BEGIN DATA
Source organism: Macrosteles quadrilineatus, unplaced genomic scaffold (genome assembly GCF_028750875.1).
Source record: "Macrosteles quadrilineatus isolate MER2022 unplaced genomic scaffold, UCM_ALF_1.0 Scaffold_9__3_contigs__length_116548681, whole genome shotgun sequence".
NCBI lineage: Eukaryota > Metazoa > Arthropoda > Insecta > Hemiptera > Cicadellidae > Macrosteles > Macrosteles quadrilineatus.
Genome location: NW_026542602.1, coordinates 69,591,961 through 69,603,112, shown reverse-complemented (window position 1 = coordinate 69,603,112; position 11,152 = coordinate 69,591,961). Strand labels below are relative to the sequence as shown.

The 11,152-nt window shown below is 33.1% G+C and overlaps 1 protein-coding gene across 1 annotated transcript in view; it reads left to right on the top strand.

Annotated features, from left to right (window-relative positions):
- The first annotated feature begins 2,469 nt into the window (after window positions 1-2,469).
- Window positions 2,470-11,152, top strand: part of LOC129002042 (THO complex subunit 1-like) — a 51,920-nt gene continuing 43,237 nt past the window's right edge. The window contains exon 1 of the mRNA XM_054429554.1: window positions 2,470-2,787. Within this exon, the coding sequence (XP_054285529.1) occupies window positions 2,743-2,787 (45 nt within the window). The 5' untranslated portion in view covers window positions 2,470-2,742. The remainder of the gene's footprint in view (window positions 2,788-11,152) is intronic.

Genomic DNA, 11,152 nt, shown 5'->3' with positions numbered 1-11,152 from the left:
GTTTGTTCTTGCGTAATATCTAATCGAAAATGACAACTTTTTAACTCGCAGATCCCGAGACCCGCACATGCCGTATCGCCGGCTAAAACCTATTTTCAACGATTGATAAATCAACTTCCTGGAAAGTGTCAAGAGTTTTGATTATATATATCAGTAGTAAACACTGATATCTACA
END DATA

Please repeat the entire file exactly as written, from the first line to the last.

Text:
Source organism: Macrosteles quadrilineatus, unplaced genomic scaffold (genome assembly GCF_028750875.1).
Source record: "Macrosteles quadrilineatus isolate MER2022 unplaced genomic scaffold, UCM_ALF_1.0 Scaffold_9__3_contigs__length_116548681, whole genome shotgun sequence".
NCBI lineage: Eukaryota > Metazoa > Arthropoda > Insecta > Hemiptera > Cicadellidae > Macrosteles > Macrosteles quadrilineatus.
Genome location: NW_026542602.1, coordinates 69,591,961 through 69,603,112, shown reverse-complemented (window position 1 = coordinate 69,603,112; position 11,152 = coordinate 69,591,961). Strand labels below are relative to the sequence as shown.

The 11,152-nt window shown below is 33.1% G+C and overlaps 1 protein-coding gene across 1 annotated transcript in view; it reads left to right on the top strand.

Annotated features, from left to right (window-relative positions):
- The first annotated feature begins 2,469 nt into the window (after window positions 1-2,469).
- Window positions 2,470-11,152, top strand: part of LOC129002042 (THO complex subunit 1-like) — a 51,920-nt gene continuing 43,237 nt past the window's right edge. The window contains exon 1 of the mRNA XM_054429554.1: window positions 2,470-2,787. Within this exon, the coding sequence (XP_054285529.1) occupies window positions 2,743-2,787 (45 nt within the window). The 5' untranslated portion in view covers window positions 2,470-2,742. The remainder of the gene's footprint in view (window positions 2,788-11,152) is intronic.

Genomic DNA, 11,152 nt, shown 5'->3' with positions numbered 1-11,152 from the left:
GTTTGTTCTTGCGTAATATCTAATCGAAAATGACAACTTTTTAACTCGCAGATCCCGAGACCCGCACATGCCGTATCGCCGGCTAAAACCTATTTTCAACGATTGATAAATCAACTTCCTGGAAAGTGTCAAGAGTTTTGATTATATATATCAGTAGTAAACACTGATATCTACA